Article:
The old multitasking App Tray is still in iOS 7, but the view has gone full screen, and the list of app icons has been joined by a preview pane. It’s accessed with a double tap of the Home button, and the app previews with another double tap, this time on the app icon. The list of open apps can be swiped through with a left or right motion, and a tap opens the selected app.
Apps will now be automatically updated (which sounds like a nightmare for those of us with multiple iTunes accounts), and iOS will prioritize them depending on which ones you use the most, while also monitoring the network so it downloads when there is full signal or a Wi-Fi connection.
The iOS web browser is back, faster than before and dramatically different, visually; as the window is now full screen and entirely black and white. A smart search feature has been added to the unified address bar, along with one tap access to your favorites, plus a minimalist bookmarks page and enhanced parental controls.
Tabs are now organized in a Cover Flow style vertical list, which is no longer limited to just eight pages, while gestures have been implemented for viewing, rearranging and deleting tabs. Scroll to the bottom of the list and you’ll find tabs which have been synced across from Safari on the desktop. Finally, the new iCloud Keychain feature has been integrated with Safari, so site logins and payment details can be automatically added.
This is Apple’s new way of sharing files with other iOS users. It uses a peer-to-peer Wi-Fi connection, so there’s no setup or need for a network connection, and files are encrypted. Files you want to share are added to a Share Sheet (try saying that one quickly), and a tap sends them to your chosen nearby contact. It works system-wide, and will be compatible with the iPhone 5, the fourth generation iPad, the iPad Mini, and the fifth generation iPod Touch.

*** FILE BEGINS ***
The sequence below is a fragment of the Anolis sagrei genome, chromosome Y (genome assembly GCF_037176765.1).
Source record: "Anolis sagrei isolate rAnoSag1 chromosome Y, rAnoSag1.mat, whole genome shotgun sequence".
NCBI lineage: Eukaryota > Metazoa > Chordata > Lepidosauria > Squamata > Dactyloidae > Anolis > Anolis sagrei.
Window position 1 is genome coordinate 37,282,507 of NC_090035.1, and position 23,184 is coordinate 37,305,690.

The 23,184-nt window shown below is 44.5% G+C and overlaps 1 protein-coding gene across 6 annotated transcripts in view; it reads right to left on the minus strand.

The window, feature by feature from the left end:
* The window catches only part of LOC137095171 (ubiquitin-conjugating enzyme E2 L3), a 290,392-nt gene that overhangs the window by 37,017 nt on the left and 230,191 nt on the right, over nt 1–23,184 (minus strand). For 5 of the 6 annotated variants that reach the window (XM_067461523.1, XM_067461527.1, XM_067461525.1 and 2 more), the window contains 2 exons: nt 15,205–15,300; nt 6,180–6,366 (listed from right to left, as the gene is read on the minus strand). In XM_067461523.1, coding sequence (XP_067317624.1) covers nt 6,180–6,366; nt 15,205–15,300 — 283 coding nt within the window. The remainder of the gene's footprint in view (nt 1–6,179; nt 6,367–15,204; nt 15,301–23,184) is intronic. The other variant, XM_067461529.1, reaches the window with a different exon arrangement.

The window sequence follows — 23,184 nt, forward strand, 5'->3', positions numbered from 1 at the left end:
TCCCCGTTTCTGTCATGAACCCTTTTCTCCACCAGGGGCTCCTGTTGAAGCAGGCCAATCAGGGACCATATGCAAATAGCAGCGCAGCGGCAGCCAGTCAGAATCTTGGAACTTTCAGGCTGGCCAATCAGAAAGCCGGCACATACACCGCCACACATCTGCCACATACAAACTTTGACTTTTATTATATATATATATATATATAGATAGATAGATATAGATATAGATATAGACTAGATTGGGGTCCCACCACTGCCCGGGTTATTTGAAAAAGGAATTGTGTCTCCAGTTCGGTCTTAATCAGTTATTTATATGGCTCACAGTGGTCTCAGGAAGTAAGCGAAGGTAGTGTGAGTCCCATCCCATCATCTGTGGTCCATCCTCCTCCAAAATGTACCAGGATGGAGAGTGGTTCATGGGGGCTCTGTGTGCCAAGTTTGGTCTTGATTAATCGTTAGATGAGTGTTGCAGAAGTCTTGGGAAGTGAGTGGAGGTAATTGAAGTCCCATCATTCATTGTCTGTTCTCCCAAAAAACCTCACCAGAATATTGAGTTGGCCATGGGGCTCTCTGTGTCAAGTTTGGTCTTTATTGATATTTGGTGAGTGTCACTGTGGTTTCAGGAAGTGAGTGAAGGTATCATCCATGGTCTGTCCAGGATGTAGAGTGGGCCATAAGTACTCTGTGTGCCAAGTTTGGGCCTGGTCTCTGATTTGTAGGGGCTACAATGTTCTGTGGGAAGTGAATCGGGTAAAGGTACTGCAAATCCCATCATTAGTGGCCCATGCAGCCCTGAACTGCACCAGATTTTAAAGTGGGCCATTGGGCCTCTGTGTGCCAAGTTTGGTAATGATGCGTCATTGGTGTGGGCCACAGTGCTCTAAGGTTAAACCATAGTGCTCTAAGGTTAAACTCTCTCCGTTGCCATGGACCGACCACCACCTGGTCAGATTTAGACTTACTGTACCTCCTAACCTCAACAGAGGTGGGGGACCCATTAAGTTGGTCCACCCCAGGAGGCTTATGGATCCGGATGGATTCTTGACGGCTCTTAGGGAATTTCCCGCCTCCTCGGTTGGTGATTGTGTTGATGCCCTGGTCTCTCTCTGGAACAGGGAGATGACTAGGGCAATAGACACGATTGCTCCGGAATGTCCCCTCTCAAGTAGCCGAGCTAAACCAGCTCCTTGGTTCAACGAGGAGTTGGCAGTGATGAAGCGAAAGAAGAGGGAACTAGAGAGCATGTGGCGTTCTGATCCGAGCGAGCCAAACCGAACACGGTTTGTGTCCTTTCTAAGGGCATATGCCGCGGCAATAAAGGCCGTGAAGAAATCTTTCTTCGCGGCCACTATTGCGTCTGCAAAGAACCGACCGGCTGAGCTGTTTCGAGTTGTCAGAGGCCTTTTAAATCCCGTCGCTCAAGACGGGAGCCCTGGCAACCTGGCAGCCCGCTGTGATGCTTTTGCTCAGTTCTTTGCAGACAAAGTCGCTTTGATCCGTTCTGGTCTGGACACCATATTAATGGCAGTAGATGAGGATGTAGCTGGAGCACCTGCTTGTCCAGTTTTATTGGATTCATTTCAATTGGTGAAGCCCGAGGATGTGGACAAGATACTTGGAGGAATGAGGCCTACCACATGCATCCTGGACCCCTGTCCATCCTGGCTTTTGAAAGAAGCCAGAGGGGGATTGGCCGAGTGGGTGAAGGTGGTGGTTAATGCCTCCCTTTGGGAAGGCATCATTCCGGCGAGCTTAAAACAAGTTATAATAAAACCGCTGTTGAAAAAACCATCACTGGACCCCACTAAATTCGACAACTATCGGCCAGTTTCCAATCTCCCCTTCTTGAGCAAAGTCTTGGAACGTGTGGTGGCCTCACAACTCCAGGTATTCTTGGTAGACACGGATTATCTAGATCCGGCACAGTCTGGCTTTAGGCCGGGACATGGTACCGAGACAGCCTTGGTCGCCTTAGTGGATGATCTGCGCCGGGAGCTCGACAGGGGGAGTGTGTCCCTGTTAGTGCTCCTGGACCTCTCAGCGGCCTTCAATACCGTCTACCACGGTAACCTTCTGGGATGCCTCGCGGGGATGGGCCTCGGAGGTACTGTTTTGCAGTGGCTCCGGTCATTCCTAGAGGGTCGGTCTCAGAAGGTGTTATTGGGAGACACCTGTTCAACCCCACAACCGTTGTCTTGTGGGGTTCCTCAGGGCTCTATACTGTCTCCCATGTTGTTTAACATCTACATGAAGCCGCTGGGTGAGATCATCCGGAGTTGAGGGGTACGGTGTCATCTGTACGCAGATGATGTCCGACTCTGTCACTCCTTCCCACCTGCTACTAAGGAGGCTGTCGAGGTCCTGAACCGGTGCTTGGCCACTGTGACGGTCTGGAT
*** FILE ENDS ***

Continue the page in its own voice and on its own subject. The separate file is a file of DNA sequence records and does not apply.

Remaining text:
Camera and Photos
For clarity, we’ll talk about the new camera and photo apps together. For the most part, the Camera app’s shooting features remain largely intact, except it now includes built-in filters. From the main screen, you can quickly swipe between video, photo, square cropped photo, and panorama photo to select a shooting mode. For you analog filter-lover shutterbugs, you can now apply eight live, non-permanent filters to standard and square photos, like black and white, sepia, and faded.
Using location, time, and date information that’s associated with your photos, the Photos app introduces a new management system that automatically groups your photos and videos based on Collections, Moments, and Years. The information “provides inherent structure to organize those photos,” said Apple VP Craig Federighi. Photos shot at a specific time and place are grouped into Moments, say a visit to Disneyland on a particular day. Without user input, the app automatically labels the grouping using the location info. A series of Moments make up Collections, again based on time and location; for example, the Disneyland excursion, could be part of a larger trip to Southern California. Years is obvious: All your photos from a particular year are presented onscreen in super-tiny thumbnails, but enlarge when you tap and scrub over them. iOS 7’s gesture controls come into action again here, as a pinch is all that’s needed to move through Moments, Collections and Years.
The filters introduced in the Camera app also applies to Photos, and you can place one of the effects over an existing photo in your collection, just like Instagram or one of the many photo apps available. Besides filters, there are new sharing capabilities. You can use the new AirDrop feature to push photos to friends around you. With iCloud Photo Sharing, you can select a photo stream to share a photo (or Moments) or video and add comments; other members with access to your shared photo streams can also add photos and comments, making the activity a social networking-like experience. Tilt your device into landscape mode and the UI changes to a new experience that brings the photos to the forefront.